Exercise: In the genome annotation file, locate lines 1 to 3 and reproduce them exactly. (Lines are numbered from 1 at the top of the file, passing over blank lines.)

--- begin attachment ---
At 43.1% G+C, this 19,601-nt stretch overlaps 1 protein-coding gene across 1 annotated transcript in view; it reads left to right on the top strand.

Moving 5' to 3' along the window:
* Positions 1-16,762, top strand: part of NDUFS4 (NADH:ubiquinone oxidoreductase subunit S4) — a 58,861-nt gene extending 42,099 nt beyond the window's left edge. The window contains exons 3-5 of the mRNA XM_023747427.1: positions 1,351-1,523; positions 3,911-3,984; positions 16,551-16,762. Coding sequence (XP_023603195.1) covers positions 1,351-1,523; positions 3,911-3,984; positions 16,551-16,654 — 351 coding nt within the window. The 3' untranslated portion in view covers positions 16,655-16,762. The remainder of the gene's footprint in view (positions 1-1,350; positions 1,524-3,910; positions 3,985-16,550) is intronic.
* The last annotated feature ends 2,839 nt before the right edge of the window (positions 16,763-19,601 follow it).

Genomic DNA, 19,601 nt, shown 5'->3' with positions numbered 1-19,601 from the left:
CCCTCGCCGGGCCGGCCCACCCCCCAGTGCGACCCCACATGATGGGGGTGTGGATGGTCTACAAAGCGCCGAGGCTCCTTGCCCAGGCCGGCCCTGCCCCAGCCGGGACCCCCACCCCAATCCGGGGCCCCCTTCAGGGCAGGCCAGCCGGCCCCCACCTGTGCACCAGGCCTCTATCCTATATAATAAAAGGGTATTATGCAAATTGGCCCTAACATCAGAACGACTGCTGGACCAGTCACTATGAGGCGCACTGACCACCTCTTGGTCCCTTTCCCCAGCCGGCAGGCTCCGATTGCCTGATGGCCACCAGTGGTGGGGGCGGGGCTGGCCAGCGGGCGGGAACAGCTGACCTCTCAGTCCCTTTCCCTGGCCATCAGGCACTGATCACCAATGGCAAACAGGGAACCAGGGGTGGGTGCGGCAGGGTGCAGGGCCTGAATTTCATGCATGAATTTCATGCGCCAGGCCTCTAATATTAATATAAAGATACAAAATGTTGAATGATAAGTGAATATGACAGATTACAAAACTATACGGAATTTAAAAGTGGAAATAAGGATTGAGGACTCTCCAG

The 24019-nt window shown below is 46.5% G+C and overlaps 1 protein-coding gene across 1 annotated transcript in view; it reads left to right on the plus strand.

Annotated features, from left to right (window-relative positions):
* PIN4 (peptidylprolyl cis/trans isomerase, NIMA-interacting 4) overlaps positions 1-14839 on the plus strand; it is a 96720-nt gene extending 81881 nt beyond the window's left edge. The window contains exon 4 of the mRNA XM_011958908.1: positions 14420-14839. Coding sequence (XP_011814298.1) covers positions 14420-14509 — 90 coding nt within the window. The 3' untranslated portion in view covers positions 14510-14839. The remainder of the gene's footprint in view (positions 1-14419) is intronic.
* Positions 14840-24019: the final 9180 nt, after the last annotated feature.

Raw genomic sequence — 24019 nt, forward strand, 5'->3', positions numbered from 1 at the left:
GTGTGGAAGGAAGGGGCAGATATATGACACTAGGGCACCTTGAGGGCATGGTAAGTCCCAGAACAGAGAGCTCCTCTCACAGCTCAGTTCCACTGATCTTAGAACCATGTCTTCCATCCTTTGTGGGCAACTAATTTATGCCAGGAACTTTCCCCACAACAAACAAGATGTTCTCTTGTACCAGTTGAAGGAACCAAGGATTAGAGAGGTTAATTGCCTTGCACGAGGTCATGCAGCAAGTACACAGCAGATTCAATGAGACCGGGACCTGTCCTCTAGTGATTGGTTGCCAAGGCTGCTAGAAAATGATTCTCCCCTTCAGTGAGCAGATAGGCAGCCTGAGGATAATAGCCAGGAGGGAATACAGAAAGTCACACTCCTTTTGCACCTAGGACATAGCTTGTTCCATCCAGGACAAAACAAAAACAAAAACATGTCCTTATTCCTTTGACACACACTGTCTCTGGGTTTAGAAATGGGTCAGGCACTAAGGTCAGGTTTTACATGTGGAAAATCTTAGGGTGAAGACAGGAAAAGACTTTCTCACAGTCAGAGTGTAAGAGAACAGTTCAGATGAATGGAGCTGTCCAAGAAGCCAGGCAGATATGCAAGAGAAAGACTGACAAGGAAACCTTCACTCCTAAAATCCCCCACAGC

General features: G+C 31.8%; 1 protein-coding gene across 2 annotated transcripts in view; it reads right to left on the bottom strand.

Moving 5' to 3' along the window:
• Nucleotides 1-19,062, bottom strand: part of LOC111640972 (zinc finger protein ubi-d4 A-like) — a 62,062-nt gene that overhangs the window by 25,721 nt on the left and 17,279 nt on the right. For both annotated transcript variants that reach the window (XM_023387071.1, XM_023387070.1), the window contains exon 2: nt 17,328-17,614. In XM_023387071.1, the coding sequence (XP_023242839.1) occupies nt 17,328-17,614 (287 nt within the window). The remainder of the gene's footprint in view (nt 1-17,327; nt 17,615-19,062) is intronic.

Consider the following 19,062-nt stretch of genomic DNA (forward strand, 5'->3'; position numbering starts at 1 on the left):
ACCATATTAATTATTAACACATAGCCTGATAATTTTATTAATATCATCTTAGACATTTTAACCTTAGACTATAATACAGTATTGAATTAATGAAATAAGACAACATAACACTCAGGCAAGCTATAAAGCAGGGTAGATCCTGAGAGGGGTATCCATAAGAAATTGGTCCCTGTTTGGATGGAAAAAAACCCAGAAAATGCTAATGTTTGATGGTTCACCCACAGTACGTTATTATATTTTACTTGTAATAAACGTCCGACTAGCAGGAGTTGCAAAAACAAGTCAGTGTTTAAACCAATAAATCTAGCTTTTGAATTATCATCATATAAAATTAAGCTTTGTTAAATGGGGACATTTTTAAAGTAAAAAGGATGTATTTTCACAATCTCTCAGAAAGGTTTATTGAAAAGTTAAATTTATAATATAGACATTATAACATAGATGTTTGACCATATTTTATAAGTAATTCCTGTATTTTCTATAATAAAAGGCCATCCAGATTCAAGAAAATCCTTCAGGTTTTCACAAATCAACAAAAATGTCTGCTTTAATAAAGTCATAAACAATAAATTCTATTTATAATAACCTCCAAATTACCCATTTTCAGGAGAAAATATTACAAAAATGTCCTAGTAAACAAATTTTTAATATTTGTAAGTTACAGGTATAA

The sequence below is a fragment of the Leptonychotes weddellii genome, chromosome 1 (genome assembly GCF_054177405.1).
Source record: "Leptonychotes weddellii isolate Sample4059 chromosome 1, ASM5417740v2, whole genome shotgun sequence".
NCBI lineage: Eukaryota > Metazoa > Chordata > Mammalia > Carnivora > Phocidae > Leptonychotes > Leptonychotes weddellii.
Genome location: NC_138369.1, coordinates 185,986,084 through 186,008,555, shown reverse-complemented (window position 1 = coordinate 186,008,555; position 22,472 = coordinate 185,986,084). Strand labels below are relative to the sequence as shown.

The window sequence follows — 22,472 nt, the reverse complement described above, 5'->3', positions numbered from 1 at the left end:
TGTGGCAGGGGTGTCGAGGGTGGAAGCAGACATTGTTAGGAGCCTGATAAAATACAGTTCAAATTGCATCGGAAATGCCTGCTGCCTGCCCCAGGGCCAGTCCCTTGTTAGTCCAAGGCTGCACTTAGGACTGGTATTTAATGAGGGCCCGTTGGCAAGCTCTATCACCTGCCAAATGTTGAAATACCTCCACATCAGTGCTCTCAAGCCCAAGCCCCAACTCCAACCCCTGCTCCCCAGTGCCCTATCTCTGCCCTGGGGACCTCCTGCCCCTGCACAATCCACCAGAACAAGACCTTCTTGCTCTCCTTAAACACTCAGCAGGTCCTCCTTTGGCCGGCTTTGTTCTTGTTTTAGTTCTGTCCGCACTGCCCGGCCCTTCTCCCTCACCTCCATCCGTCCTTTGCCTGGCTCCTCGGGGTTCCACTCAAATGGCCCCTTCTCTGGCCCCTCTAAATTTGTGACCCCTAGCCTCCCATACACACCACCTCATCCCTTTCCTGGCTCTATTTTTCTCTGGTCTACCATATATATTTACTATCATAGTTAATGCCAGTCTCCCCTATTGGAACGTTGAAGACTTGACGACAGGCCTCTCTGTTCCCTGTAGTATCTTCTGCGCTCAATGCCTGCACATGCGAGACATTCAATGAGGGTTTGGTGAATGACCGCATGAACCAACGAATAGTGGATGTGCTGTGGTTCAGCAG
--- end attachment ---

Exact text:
At 43.1% G+C, this 19,601-nt stretch overlaps 1 protein-coding gene across 1 annotated transcript in view; it reads left to right on the top strand.

Moving 5' to 3' along the window:
* Positions 1-16,762, top strand: part of NDUFS4 (NADH:ubiquinone oxidoreductase subunit S4) — a 58,861-nt gene extending 42,099 nt beyond the window's left edge. The window contains exons 3-5 of the mRNA XM_023747427.1: positions 1,351-1,523; positions 3,911-3,984; positions 16,551-16,762. Coding sequence (XP_023603195.1) covers positions 1,351-1,523; positions 3,911-3,984; positions 16,551-16,654 — 351 coding nt within the window. The 3' untranslated portion in view covers positions 16,655-16,762. The remainder of the gene's footprint in view (positions 1-1,350; positions 1,524-3,910; positions 3,985-16,550) is intronic.